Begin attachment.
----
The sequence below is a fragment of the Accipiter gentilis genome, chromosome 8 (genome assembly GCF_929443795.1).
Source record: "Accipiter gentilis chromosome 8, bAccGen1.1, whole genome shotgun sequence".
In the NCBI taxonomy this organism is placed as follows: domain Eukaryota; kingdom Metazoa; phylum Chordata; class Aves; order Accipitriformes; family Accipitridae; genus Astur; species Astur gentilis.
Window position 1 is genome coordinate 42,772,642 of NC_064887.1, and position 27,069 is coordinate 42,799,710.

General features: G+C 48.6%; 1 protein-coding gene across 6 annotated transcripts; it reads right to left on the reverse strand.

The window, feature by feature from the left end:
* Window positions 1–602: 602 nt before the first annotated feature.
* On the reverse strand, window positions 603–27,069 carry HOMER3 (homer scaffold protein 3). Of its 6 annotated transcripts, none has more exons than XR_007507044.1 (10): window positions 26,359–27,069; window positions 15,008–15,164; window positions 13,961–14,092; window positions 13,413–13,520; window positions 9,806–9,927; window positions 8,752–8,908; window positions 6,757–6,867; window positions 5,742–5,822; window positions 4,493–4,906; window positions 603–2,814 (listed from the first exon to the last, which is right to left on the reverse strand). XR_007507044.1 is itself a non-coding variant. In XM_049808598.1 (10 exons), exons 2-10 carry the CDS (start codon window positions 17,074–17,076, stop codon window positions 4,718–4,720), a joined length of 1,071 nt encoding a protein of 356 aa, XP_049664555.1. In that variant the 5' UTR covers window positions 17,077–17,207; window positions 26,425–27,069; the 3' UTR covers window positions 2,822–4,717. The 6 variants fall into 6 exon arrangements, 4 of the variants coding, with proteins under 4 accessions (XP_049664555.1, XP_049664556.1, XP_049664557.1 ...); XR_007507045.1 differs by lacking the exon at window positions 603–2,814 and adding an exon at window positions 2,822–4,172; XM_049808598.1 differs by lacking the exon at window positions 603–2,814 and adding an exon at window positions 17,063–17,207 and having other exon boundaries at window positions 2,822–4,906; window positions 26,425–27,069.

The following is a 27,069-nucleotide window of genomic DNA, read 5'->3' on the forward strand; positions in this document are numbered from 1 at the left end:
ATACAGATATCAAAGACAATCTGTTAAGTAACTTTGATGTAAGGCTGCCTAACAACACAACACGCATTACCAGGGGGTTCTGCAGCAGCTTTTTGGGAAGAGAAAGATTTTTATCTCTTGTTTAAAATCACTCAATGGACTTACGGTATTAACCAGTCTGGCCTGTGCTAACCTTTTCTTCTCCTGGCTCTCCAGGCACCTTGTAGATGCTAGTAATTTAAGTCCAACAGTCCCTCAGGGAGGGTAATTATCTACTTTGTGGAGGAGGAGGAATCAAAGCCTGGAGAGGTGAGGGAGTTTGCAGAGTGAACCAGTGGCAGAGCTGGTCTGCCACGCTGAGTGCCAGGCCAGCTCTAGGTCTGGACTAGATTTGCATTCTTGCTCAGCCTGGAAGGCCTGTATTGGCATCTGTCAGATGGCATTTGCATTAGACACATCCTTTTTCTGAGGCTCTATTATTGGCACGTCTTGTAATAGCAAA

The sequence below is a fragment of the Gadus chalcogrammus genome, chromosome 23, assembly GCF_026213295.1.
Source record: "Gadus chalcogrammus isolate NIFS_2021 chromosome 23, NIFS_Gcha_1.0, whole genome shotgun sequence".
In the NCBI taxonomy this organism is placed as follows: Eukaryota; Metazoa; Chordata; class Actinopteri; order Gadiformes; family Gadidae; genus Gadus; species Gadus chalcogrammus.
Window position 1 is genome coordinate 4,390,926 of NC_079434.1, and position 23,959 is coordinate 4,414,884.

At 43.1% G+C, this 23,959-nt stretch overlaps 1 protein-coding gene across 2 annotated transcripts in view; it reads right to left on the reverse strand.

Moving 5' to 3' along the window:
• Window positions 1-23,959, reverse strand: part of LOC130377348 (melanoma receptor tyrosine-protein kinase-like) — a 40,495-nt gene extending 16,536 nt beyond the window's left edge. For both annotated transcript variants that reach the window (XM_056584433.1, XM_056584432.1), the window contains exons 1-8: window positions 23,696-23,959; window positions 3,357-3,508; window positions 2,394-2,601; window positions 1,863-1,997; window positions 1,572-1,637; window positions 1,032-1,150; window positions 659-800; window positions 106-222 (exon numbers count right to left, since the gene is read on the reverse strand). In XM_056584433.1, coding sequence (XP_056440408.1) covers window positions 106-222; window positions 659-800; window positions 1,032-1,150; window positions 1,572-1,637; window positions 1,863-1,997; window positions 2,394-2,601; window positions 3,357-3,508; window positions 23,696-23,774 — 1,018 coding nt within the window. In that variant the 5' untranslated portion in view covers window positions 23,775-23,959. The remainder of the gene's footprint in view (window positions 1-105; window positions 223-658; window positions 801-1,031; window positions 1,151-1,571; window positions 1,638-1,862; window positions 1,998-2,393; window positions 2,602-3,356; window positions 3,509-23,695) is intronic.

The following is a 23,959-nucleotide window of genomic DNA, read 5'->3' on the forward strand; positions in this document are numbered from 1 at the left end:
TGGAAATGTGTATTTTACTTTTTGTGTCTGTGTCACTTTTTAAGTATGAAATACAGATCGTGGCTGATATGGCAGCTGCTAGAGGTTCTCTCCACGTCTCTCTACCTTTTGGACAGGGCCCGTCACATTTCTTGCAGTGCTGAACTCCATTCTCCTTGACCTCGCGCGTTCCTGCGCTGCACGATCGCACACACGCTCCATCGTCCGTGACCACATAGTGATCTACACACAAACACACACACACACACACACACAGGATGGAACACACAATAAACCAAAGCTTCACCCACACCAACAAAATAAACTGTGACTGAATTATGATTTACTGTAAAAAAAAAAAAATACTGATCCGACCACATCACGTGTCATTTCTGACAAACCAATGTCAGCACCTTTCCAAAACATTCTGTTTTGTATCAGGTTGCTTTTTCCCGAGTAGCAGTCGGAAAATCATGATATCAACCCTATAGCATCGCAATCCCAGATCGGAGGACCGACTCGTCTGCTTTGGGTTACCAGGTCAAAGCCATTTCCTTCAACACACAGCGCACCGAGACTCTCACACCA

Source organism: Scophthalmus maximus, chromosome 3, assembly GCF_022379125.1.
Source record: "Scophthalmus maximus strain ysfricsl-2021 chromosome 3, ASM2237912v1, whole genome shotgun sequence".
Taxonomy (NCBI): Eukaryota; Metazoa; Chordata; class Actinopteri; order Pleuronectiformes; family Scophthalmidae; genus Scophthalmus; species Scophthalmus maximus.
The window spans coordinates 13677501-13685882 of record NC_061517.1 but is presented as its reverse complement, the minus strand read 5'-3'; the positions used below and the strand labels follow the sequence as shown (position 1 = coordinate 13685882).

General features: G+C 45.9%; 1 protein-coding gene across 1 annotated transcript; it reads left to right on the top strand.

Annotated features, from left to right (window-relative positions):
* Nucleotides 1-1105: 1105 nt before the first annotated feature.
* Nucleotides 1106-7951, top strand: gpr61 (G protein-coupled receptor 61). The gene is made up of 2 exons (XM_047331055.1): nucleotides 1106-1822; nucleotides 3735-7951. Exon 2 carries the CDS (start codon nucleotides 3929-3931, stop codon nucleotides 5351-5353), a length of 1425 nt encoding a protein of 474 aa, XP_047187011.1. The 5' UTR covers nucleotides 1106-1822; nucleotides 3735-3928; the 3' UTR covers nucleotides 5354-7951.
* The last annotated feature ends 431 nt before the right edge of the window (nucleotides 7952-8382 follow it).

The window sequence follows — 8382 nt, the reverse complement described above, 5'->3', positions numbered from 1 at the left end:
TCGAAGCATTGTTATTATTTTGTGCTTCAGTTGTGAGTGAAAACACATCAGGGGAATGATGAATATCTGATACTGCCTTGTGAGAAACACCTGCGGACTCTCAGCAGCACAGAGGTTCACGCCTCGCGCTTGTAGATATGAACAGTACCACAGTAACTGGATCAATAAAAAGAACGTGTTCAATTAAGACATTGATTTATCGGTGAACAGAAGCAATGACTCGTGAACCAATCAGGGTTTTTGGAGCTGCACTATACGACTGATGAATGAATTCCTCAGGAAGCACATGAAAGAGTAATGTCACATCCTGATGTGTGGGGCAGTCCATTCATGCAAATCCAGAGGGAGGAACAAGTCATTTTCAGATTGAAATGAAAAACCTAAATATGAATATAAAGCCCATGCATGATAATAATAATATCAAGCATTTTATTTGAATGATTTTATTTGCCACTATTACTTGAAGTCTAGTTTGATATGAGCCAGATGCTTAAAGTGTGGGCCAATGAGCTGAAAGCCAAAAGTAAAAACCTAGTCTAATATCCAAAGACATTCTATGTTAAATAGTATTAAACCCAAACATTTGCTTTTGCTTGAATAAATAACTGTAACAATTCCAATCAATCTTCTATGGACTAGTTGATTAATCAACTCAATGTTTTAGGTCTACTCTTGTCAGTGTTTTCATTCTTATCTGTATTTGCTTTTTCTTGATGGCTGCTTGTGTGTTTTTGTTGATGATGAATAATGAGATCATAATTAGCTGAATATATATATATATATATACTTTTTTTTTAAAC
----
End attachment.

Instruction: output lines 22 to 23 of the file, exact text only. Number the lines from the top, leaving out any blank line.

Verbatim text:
Taxonomy (NCBI): Eukaryota; Metazoa; Chordata; class Actinopteri; order Pleuronectiformes; family Scophthalmidae; genus Scophthalmus; species Scophthalmus maximus.
The window spans coordinates 13677501-13685882 of record NC_061517.1 but is presented as its reverse complement, the minus strand read 5'-3'; the positions used below and the strand labels follow the sequence as shown (position 1 = coordinate 13685882).